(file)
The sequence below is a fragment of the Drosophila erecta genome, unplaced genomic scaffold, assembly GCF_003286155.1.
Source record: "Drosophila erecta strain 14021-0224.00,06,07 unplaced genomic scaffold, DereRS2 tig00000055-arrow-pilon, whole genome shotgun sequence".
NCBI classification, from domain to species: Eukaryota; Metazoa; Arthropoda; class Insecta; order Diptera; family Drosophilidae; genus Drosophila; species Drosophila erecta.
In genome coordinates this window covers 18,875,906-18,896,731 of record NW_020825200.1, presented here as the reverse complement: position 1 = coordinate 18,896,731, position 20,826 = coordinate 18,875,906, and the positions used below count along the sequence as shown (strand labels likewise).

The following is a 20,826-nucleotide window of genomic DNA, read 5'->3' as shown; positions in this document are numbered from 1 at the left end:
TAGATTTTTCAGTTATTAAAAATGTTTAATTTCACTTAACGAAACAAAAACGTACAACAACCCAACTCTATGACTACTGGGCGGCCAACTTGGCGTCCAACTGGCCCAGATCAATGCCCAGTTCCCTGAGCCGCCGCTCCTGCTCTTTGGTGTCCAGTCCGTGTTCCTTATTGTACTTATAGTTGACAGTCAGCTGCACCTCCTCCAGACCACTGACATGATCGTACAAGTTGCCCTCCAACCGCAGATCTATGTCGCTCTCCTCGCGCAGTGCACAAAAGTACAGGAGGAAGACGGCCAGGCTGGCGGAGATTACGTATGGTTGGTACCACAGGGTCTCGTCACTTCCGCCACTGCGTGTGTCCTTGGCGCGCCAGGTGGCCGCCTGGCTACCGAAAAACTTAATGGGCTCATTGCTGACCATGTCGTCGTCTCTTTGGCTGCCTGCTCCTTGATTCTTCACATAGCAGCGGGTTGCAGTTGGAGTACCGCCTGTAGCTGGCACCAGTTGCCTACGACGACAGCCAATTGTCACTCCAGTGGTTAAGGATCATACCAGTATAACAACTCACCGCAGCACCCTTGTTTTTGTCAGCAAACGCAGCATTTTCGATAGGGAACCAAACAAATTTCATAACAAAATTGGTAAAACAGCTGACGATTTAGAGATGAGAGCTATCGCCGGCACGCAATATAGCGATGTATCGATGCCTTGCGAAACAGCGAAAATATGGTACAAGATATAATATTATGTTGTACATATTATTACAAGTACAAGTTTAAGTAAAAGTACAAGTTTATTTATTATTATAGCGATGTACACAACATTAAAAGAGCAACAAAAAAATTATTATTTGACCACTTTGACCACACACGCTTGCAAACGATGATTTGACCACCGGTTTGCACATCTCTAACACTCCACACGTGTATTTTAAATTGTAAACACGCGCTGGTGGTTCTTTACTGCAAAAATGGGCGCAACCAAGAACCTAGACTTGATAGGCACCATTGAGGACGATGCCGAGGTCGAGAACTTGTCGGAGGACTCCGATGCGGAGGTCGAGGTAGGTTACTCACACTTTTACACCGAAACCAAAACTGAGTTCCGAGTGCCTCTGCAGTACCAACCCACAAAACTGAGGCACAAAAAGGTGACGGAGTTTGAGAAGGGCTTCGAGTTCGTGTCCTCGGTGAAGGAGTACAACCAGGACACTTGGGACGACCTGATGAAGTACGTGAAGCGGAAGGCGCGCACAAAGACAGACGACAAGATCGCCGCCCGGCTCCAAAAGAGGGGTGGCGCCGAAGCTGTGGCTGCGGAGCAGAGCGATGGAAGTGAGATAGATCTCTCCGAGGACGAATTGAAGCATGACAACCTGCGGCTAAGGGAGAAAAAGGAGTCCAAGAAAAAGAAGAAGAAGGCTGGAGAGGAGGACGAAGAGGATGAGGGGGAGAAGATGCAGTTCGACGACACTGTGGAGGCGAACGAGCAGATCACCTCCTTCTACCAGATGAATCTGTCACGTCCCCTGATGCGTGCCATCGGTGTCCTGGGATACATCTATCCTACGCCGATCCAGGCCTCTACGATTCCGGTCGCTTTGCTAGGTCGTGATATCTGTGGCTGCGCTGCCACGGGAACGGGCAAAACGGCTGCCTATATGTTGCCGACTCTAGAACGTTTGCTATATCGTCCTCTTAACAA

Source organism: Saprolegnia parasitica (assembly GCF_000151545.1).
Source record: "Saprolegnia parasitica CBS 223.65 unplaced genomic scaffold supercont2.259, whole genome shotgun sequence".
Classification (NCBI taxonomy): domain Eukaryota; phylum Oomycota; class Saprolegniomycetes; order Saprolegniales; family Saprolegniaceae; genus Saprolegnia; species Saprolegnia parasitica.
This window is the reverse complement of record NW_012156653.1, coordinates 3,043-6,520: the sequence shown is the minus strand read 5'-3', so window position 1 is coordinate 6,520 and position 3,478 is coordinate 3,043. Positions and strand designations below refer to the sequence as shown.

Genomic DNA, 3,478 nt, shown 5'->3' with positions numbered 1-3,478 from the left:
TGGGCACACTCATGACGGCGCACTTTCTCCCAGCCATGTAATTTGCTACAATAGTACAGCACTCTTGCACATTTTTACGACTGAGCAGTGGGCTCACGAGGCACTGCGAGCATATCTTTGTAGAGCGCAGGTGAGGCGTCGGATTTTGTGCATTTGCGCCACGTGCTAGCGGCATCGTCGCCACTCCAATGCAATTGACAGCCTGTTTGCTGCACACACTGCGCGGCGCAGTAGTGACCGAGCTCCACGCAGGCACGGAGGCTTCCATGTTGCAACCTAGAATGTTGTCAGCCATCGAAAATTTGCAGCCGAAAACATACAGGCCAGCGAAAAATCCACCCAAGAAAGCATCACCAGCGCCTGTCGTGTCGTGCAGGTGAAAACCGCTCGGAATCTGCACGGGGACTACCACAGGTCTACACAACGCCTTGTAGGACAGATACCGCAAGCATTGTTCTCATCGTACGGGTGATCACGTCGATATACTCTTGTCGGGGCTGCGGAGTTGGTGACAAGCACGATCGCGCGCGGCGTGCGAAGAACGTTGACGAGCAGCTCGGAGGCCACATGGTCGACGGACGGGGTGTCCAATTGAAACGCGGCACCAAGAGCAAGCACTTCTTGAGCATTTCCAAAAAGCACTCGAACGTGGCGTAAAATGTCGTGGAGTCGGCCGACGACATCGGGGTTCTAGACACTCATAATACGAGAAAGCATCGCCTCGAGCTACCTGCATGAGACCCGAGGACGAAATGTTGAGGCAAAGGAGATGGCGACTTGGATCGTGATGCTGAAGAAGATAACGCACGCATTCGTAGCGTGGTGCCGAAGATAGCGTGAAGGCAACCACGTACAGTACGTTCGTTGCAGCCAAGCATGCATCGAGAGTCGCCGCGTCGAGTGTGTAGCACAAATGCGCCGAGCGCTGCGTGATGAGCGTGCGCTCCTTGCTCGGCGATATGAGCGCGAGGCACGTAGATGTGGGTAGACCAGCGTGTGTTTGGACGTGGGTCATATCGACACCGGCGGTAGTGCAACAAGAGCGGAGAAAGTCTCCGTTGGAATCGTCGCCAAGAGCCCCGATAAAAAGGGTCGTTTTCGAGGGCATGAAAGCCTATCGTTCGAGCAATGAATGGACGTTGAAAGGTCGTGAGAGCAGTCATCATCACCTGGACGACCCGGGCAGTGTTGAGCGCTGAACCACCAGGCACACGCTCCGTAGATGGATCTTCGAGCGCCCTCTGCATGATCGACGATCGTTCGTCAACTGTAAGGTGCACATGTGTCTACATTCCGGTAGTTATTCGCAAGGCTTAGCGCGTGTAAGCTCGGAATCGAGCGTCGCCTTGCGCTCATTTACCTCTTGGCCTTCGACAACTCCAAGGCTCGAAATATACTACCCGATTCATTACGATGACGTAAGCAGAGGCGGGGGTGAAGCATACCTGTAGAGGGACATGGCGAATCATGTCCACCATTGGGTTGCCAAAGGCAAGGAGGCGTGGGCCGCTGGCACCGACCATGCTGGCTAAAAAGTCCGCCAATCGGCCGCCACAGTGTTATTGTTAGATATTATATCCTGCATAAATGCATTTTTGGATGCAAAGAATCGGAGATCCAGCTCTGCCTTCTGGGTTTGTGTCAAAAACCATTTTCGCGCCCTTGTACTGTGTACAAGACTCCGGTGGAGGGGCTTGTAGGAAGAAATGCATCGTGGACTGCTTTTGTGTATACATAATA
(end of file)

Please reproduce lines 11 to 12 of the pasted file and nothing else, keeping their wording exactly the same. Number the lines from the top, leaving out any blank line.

Genomic DNA, 3,478 nt, shown 5'->3' with positions numbered 1-3,478 from the left:
TGGGCACACTCATGACGGCGCACTTTCTCCCAGCCATGTAATTTGCTACAATAGTACAGCACTCTTGCACATTTTTACGACTGAGCAGTGGGCTCACGAGGCACTGCGAGCATATCTTTGTAGAGCGCAGGTGAGGCGTCGGATTTTGTGCATTTGCGCCACGTGCTAGCGGCATCGTCGCCACTCCAATGCAATTGACAGCCTGTTTGCTGCACACACTGCGCGGCGCAGTAGTGACCGAGCTCCACGCAGGCACGGAGGCTTCCATGTTGCAACCTAGAATGTTGTCAGCCATCGAAAATTTGCAGCCGAAAACATACAGGCCAGCGAAAAATCCACCCAAGAAAGCATCACCAGCGCCTGTCGTGTCGTGCAGGTGAAAACCGCTCGGAATCTGCACGGGGACTACCACAGGTCTACACAACGCCTTGTAGGACAGATACCGCAAGCATTGTTCTCATCGTACGGGTGATCACGTCGATATACTCTTGTCGGGGCTGCGGAGTTGGTGACAAGCACGATCGCGCGCGGCGTGCGAAGAACGTTGACGAGCAGCTCGGAGGCCACATGGTCGACGGACGGGGTGTCCAATTGAAACGCGGCACCAAGAGCAAGCACTTCTTGAGCATTTCCAAAAAGCACTCGAACGTGGCGTAAAATGTCGTGGAGTCGGCCGACGACATCGGGGTTCTAGACACTCATAATACGAGAAAGCATCGCCTCGAGCTACCTGCATGAGACCCGAGGACGAAATGTTGAGGCAAAGGAGATGGCGACTTGGATCGTGATGCTGAAGAAGATAACGCACGCATTCGTAGCGTGGTGCCGAAGATAGCGTGAAGGCAACCACGTACAGTACGTTCGTTGCAGCCAAGCATGCATCGAGAGTCGCCGCGTCGAGTGTGTAGCACAAATGCGCCGAGCGCTGCGTGATGAGCGTGCGCTCCTTGCTCGGCGATATGAGCGCGAGGCACGTAGATGTGGGTAGACCAGCGTGTGTTTGGACGTGGGTCATATCGACACCGGCGGTAGTGCAACAAGAGCGGAGAAAGTCTCCGTTGGAATCGTCGCCAAGAGCCCCGATAAAAAGGGTCGTTTTCGAGGGCATGAAAGCCTATCGTTCGAGCAATGAATGGACGTTGAAAGGTCGTGAGAGCAGTCATCATCACCTGGACGACCCGGGCAGTGTTGAGCGCTGAACCACCAGGCACACGCTCCGTAGATGGATCTTCGAGCGCCCTCTGCATGATCGACGATCGTTCGTCAACTGTAAGGTGCACATGTGTCTACATTCCGGTAGTTATTCGCAAGGCTTAGCGCGTGTAAGCTCGGAATCGAGCGTCGCCTTGCGCTCATTTACCTCTTGGCCTTCGACAACTCCAAGGCTCGAAATATACTACCCGATTCATTACGATGACGTAAGCAGAGGCGGGGGTGAAGCATACCTGTAGAGGGACATGGCGAATCATGTCCACCATTGGGTTGCCAAAGGCAAGGAGGCGTGGGCCGCTGGCACCGACCATGCTGGCTAAAAAGTCCGCCAATCGGCCGCCACAGTGTTATTGTTAGATATTATATCCTGCATAAATGCATTTTTGGATGCAAAGAATCGGAGATCCAGCTCTGCCTTCTGGGTTTGTGTCAAAAACCATTTTCGCGCCCTTGTACTGTGTACAAGACTCCGGTGGAGGGGCTTGTAGGAAGAAATGCATCGTGGACTGCTTTTGTGTATACATAATA